A Brief History of the London Welsh Bowling Association

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Little is known of the early formation of the London Welsh Bowling Association and after the end of the Second World War any reference to whether the Association had even existed had more than likely been lost and decimated by the horrors of the war. The UK was soon returning to some semblance of order and normality and people from Wales were beginning the move to various parts of the UK seeking employment and a better standard of living and a large number migrating to London and the Home Counties. Amongst the exodus were many professionals (teachers, doctors, solicitors) as well as those seeking to find alternative employment to working down the pit. Those who had played sport in Wales quickly integrated into the many sports clubs/teams in and around their new environment ranging from Rugby, Cricket and Bowls. Many joined their works sports clubs which offered a variety of sports including Bowls. Large companies such, as Mars, Kodak and Hoover were instrumental in providing opportunity to participate in sport and in particular Bowls. However over the following years after the war other exiles not just from Wales but Ireland and Scotland were getting together and forming their own exile sports associations. It was after speaking with other Welsh bowlers during the season that B. Lewis, W. Rees, J. W. Richards, and Alwyn Davies and others decided to set up a meeting at the London Welsh Club in Drury Lane in 1951 to discuss the probability of forming a London Welsh Bowling Association.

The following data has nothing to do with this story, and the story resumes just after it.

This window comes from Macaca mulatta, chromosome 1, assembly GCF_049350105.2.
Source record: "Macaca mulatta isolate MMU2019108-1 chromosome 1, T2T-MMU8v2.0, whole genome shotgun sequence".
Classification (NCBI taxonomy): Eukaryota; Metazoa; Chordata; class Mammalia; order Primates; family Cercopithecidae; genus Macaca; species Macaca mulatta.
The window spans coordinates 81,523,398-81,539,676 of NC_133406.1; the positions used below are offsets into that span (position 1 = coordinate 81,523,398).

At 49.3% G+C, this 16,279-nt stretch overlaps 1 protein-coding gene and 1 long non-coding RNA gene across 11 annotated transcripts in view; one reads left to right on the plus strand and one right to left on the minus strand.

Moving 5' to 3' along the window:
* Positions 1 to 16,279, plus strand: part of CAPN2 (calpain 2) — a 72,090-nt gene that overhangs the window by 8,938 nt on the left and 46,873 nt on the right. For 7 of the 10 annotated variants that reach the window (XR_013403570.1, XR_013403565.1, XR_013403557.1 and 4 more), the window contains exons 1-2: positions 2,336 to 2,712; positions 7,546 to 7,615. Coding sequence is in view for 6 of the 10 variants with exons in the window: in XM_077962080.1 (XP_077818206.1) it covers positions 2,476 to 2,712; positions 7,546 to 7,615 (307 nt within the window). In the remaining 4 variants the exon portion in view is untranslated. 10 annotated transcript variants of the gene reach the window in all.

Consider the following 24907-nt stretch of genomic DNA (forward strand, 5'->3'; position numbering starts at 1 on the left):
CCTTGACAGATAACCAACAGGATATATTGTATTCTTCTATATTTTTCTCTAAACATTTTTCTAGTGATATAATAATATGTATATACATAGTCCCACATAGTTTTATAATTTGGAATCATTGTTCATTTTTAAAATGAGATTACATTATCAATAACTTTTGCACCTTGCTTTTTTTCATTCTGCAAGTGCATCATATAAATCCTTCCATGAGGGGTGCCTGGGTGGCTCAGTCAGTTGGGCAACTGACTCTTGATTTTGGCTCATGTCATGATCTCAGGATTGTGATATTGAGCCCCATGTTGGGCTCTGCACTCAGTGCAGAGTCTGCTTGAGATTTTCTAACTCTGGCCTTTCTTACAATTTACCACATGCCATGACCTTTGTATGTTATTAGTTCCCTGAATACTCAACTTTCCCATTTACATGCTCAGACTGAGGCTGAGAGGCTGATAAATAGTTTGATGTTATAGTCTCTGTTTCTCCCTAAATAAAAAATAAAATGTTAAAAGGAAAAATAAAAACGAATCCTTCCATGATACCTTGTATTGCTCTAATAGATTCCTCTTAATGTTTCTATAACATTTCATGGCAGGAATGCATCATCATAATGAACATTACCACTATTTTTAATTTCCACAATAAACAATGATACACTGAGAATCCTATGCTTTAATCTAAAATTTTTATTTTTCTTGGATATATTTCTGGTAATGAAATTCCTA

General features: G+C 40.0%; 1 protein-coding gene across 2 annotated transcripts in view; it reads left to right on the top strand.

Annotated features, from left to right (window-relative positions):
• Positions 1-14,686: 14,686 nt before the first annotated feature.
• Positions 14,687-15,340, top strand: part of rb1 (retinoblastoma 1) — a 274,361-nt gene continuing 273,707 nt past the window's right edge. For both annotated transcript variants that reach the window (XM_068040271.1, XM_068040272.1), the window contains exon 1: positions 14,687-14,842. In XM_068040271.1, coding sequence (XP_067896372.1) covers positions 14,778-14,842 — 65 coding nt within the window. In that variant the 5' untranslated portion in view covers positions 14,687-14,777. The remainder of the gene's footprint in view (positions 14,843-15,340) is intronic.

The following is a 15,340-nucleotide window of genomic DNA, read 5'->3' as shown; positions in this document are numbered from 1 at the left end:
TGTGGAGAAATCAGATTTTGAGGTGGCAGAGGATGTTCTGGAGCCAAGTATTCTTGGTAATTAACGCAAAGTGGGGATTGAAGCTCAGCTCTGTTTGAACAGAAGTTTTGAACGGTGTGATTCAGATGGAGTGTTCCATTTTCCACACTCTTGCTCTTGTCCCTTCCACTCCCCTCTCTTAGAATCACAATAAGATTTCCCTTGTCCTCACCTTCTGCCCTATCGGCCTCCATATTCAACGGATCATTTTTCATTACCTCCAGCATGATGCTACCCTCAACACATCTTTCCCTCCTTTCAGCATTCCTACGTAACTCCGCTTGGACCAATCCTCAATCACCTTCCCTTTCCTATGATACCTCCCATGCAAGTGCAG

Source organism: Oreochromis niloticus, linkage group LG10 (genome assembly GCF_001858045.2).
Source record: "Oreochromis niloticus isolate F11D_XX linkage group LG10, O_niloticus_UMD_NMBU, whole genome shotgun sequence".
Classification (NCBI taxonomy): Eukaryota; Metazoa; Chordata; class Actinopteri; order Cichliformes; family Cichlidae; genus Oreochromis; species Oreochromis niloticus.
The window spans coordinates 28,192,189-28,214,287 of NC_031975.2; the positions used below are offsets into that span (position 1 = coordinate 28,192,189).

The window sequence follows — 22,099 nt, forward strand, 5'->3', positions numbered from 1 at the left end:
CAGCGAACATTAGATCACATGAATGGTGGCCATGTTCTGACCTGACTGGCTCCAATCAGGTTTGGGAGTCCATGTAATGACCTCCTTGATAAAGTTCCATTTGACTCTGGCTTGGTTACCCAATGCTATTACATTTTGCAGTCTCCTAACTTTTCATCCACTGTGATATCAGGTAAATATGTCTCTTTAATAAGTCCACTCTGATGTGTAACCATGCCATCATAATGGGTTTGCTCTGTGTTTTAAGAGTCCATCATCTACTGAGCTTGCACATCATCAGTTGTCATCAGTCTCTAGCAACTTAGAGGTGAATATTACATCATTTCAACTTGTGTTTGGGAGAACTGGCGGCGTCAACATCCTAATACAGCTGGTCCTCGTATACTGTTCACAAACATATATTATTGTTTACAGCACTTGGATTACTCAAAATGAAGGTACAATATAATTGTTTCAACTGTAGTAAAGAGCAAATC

This meeting proved to be very productive and B. Lewis a barrister was tasked with drawing up a draft constitution to be discussed at an early meeting in 1952 Everyone from the initial meeting in late 1951 attended and approved the draft constitution and the London Welsh Bowling Association was formally refounded late in 1952 with a committee being elected from those in attendance.

B. Lewis was unanimously elected to become its first President for the inaugural 1953 outdoor season, he also took on the responsibility for arranging two or three fixtures in the first year.

Alwyn Davies was elected at the inaugural meeting as Secretary, a post he held for a number of years, and was with Edward Guinness CVO instrumental in founding the “mini international’s” or the Edward Guinness Trophy which was held for the first time in 1961 and played at the Kodak green in Harrow.

The association has been in existence now for 67 years and from small inspirational ideas back in the early 1950’s has developed and grown into the Association we know today.   An association that is not afraid to keep pace with the modern game and develop further with its mind firmly set on the future. London Welsh Bowling Association has continued its growth and modernisation by becoming the first exile Association to go open and welcome members both male and female.